“Just get on and do it”, says Mr. Harper in response to the repeated violations of not only the trust but the human rights of the Canadian people that his office is supposed to serve. Violations occurring at the hands of the very authorities that Mr. Harper belligerently suggests the victims contact. This in response not to allegations that specific, provable crimes had been committed, but that the oversight of the RCMP has failed to detect or address the issue of abuse in the first place, and that focussed inquiry was needed to prevent such cases in the future (one would not be out of turn to note the similarities to the Roman Catholic Church).
I suppose that one could, if one were feeling particularly charitable, argue that perhaps Mr. Harper had just failed to apprehend the full scope of the issue – that he simply didn’t know that the RCMP needed better oversight. If that’s the case, then Harper ceases to be a hideous amoral monster (at least in this regard) and simply becomes appallingly ignorant and incompetent:
The head of the RCMP admitted that Canada’s national police force neglected to keep tabs on hundreds of cases of serious misconduct committed by Mounties across the country for years. Commissioner Bob Paulson acknowledged that an access to information request by CBC News inadvertently revealed that not even senior leaders in the RCMP could say with confidence whether incidents of misconduct that include assaults, impaired driving and fraud were a problem in the force.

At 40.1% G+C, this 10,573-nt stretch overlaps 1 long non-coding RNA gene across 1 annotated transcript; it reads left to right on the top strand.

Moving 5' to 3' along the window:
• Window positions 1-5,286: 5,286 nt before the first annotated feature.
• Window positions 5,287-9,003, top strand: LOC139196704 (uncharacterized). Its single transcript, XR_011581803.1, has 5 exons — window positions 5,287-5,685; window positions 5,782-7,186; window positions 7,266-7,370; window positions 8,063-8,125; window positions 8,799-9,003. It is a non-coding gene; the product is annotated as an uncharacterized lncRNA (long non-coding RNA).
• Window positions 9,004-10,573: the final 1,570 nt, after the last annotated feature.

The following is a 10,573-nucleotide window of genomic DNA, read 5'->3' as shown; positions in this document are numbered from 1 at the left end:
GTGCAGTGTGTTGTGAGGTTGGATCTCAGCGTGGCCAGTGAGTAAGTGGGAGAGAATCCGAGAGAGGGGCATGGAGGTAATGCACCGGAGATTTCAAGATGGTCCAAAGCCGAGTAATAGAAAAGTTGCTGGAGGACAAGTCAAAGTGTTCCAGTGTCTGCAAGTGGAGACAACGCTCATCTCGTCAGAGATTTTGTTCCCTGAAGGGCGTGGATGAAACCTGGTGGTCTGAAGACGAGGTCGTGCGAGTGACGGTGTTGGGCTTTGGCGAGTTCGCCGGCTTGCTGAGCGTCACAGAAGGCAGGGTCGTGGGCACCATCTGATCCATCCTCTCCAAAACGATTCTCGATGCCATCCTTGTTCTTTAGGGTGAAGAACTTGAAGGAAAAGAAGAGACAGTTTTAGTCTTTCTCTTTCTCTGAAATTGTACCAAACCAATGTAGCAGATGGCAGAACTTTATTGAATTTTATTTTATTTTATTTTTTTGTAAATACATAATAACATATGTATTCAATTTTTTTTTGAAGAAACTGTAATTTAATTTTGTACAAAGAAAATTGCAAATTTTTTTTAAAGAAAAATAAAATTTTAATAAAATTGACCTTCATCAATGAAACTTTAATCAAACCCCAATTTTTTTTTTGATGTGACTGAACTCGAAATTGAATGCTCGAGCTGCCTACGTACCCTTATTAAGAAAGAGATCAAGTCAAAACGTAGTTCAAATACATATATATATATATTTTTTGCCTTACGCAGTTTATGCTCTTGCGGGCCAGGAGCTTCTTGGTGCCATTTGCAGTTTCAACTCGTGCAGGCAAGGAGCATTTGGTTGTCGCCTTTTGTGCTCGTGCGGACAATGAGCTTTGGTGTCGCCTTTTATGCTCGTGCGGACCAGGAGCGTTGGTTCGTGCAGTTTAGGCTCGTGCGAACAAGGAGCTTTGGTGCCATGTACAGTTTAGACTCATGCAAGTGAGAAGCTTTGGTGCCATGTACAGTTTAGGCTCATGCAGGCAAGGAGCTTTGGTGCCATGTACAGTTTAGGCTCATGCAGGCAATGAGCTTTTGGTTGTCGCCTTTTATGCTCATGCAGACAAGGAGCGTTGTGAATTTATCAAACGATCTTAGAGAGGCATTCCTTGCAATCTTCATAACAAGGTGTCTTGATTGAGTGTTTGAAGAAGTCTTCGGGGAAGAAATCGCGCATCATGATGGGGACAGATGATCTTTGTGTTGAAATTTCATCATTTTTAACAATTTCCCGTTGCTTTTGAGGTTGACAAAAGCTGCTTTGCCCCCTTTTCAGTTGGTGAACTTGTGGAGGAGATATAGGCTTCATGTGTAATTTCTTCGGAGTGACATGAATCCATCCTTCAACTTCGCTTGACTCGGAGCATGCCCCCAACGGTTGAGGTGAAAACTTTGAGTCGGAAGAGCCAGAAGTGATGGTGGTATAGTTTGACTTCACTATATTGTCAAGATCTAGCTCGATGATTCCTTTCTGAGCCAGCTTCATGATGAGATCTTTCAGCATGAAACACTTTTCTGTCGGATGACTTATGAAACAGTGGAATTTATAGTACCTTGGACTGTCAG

“You’re right,” said Paulson, who has been on the job just over a year. “The RCMP hadn’t been tracking until I got here and now we are. We’re tracking them all.”
CBC News submitted the request in November 2008. It was delivered four years later in November 2012. An officer who handled the file offered an embarrassed apology, and explained the delay was due to the list having to be created from scratch.
It is hardly a secret that the RCMP has been judged and found wanting when it comes to both the conduct of its own officers and its ability to react to that conduct. There is perhaps no place where the truth of this is more widely known than in my own province of British Columbia. Officers are not only not being taken to task for their breaches of their duty (indeed, in many cases it appears that more people are punished for speaking up than for abusing even their fellow officers), but the force as a whole does not show much interest in even treating seriously those cases that do achieve widespread attention.
To glibly suggest that the correct action to take against abusive police officers is to report them to the police is to demonstrate either contempt for the very victims of crime whose interests this government claims to represent, or a lack of awareness of the relevant details of the issue so deep that it borders on criminal itself. Or both, I suppose, if one was inclined to be charitable in the other direction.
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*It is in fact much more accurate to say that I know several people who have been raped, but very few of them have talked to me about it.